To protect and help support the edges of the new pavement, we suggest that you install stone, gravel or topsoil around it's perimeter. This acts much the same as a shoulder on a highway. It will help to control erosion on sloping pavements, support the pavement edges and enhance the appearance of the pavement.

Avoid leaks or spills of gasoline, fuel oil, lubricants and other petroleum base products on the pavement. These products will eventually dissolve the liquid asphalt and damage the pavement. If you do get deposits of the these products, scrub the area thoroughly with soap or detergent and rinse well with water.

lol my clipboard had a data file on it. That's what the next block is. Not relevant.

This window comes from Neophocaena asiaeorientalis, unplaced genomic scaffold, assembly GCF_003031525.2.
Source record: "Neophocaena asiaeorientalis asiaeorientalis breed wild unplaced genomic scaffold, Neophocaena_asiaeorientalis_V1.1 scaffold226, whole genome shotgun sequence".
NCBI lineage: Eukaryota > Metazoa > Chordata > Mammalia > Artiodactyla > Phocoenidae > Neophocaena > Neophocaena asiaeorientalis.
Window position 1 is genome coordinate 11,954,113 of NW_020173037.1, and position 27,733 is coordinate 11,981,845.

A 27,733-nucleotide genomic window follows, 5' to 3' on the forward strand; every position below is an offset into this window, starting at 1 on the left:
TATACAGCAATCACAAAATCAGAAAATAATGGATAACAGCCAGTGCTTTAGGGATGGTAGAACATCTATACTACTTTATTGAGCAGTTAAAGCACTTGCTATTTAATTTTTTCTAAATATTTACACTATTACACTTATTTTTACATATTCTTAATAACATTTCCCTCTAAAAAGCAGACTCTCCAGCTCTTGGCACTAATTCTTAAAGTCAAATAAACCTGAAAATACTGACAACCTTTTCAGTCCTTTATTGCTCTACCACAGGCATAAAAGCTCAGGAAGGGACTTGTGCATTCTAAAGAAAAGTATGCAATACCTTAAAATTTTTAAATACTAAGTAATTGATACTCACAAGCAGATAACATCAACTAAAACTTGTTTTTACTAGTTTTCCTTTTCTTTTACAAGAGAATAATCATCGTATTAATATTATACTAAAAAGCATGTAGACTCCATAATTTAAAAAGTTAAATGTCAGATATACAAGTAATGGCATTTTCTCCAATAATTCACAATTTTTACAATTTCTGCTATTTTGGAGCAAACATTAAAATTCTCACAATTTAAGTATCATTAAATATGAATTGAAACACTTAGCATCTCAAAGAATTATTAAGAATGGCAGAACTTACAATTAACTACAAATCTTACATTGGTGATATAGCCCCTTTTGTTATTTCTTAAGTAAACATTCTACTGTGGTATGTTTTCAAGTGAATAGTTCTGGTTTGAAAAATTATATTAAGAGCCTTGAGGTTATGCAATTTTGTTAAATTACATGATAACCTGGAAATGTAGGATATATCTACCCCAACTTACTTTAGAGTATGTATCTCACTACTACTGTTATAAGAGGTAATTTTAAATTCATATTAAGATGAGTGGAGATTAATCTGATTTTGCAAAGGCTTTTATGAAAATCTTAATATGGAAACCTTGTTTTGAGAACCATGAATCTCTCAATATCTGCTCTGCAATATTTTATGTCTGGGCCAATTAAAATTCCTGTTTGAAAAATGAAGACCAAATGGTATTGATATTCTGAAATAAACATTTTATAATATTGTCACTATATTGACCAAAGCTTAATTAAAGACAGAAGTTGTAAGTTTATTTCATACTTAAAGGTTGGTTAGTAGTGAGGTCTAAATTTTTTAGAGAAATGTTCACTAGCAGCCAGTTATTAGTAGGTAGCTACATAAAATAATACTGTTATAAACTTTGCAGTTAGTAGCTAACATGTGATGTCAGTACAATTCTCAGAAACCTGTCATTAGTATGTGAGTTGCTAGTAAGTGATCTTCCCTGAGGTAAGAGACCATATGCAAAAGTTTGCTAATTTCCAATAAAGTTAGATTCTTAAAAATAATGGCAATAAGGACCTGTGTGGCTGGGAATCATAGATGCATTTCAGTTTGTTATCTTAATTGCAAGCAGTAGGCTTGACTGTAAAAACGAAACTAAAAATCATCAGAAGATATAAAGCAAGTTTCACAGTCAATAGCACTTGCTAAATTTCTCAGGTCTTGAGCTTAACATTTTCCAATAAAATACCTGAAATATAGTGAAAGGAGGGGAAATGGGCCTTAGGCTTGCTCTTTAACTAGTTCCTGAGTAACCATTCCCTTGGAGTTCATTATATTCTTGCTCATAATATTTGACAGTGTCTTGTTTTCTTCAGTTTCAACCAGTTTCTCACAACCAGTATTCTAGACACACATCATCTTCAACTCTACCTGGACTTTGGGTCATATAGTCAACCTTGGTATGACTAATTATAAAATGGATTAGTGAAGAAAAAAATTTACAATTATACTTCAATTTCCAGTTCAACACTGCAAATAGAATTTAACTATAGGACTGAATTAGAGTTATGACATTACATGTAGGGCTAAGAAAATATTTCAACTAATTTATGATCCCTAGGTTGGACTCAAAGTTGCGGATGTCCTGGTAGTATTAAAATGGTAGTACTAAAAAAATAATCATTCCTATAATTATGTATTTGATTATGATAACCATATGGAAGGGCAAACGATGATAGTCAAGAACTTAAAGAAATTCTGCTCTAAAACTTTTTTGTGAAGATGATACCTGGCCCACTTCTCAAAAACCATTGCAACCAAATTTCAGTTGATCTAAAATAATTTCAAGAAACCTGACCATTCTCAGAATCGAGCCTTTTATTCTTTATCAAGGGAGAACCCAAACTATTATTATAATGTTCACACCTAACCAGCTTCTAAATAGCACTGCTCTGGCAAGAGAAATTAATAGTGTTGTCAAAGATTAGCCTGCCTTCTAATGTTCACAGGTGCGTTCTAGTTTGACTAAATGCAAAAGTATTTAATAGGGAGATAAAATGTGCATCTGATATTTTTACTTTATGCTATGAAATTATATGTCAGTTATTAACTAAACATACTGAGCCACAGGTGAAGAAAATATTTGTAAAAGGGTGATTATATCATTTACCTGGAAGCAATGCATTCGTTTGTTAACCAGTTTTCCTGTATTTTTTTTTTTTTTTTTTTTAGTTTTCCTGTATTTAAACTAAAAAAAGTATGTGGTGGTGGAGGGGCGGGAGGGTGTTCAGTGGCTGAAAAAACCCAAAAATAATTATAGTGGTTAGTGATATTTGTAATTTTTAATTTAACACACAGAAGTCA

If cracks develop, fill with a commercially applied rubberized crack filler. This will reduce water infiltration into the base course and help prolong the life of the pavement.

Q: How do Payne & Dolan’s asphalt plants ensure they are environmentally responsible?

The asphalt industry works hard to be a good citizen. It has spent millions of dollars to develop the most advanced technology to keep the environment in their communities clean. Asphalt plants have adopted stringent emission standards that exceed those of the EPA. Emission control systems also trap and remove fine sand and dust particles. As a result, the EPA has deleted asphalt plants from its list of major sources of hazardous air pollutants.

Q: What do asphalt plants do to ensure proper handling of chemicals?